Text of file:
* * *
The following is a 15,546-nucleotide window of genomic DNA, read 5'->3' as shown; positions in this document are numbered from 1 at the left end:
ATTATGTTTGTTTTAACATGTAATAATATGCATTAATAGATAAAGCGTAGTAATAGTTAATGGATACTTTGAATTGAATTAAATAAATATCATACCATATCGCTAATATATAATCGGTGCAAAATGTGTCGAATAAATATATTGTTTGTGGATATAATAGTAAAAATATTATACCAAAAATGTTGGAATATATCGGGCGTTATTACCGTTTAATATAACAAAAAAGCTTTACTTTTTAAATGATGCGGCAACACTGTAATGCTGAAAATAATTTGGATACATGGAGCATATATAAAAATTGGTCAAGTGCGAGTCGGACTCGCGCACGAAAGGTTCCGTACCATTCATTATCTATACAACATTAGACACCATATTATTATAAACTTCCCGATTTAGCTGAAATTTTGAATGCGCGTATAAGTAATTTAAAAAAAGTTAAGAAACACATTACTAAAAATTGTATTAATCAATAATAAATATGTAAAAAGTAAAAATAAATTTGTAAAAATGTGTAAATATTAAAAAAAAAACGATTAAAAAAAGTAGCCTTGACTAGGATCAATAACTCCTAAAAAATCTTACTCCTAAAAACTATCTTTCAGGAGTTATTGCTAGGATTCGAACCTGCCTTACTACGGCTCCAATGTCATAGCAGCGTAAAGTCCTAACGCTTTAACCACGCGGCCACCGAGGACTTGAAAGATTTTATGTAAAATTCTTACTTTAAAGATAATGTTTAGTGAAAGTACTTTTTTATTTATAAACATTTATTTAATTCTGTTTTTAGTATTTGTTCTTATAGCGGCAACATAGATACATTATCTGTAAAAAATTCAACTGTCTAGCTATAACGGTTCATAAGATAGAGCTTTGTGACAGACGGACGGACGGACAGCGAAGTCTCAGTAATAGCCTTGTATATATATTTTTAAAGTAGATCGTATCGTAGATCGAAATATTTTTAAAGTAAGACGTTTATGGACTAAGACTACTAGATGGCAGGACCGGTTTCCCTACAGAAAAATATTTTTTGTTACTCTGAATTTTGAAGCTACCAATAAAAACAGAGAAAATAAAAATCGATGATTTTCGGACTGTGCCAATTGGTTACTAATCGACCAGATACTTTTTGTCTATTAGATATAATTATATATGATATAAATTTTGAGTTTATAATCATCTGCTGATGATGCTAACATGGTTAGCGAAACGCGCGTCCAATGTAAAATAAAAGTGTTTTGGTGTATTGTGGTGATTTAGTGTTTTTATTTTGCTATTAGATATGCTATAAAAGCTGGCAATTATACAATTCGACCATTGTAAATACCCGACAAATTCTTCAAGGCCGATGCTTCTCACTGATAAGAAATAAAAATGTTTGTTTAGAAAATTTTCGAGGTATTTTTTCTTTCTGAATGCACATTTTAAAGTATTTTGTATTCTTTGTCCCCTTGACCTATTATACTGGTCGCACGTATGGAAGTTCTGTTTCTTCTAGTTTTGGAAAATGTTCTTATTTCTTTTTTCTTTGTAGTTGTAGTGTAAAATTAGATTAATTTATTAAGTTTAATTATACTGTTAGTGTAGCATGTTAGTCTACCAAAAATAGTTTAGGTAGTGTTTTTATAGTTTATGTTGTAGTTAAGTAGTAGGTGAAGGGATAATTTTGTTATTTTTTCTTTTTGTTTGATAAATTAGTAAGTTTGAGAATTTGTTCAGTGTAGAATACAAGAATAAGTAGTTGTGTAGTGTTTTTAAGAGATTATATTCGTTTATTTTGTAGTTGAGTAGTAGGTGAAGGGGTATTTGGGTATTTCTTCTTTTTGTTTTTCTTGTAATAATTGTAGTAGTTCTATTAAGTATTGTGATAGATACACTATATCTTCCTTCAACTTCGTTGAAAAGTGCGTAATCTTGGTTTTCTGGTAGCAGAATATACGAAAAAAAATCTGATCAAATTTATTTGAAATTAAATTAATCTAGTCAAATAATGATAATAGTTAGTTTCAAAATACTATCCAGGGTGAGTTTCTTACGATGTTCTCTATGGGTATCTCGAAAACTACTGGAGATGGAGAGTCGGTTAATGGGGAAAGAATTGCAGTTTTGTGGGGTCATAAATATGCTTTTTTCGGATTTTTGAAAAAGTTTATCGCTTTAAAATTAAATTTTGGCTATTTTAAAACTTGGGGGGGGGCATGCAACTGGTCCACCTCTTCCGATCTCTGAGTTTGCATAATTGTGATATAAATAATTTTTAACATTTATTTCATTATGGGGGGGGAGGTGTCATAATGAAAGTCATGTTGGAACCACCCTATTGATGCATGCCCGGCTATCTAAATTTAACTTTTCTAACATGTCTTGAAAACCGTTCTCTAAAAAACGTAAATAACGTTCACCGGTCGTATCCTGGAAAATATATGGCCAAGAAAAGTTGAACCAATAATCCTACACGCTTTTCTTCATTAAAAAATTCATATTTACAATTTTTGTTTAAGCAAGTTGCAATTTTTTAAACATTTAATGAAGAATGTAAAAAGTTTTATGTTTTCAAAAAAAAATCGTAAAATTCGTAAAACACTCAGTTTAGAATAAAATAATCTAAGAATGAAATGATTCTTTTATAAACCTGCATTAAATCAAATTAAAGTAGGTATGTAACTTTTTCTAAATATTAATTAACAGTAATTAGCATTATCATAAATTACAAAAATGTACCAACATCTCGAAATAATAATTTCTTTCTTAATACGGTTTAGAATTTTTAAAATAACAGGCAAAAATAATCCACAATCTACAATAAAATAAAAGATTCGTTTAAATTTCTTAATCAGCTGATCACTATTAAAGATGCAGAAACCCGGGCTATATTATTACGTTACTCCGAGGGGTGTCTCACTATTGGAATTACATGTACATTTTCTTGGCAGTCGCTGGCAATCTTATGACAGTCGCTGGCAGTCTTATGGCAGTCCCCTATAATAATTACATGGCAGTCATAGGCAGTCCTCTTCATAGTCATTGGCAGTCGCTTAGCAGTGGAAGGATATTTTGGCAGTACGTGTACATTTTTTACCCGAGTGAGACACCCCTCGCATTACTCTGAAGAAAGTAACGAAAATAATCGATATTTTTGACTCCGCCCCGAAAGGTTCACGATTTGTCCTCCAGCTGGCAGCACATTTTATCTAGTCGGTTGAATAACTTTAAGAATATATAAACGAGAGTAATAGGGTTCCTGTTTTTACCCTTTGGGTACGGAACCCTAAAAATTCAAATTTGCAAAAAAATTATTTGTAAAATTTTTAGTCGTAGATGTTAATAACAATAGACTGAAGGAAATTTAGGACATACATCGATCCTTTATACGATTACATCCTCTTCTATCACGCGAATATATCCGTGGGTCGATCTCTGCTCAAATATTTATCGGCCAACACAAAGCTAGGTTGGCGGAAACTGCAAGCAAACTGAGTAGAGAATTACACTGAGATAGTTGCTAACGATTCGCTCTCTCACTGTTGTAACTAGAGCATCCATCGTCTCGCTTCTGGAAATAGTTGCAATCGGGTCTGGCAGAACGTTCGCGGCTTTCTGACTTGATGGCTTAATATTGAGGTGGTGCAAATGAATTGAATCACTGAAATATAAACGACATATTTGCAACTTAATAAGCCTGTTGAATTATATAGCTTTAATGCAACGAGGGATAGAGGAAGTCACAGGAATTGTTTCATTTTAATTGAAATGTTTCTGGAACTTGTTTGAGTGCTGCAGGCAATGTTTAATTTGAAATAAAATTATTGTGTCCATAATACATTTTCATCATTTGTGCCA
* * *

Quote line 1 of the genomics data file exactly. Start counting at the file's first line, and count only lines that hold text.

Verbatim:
The following is a 15,546-nucleotide window of genomic DNA, read 5'->3' as shown; positions in this document are numbered from 1 at the left end: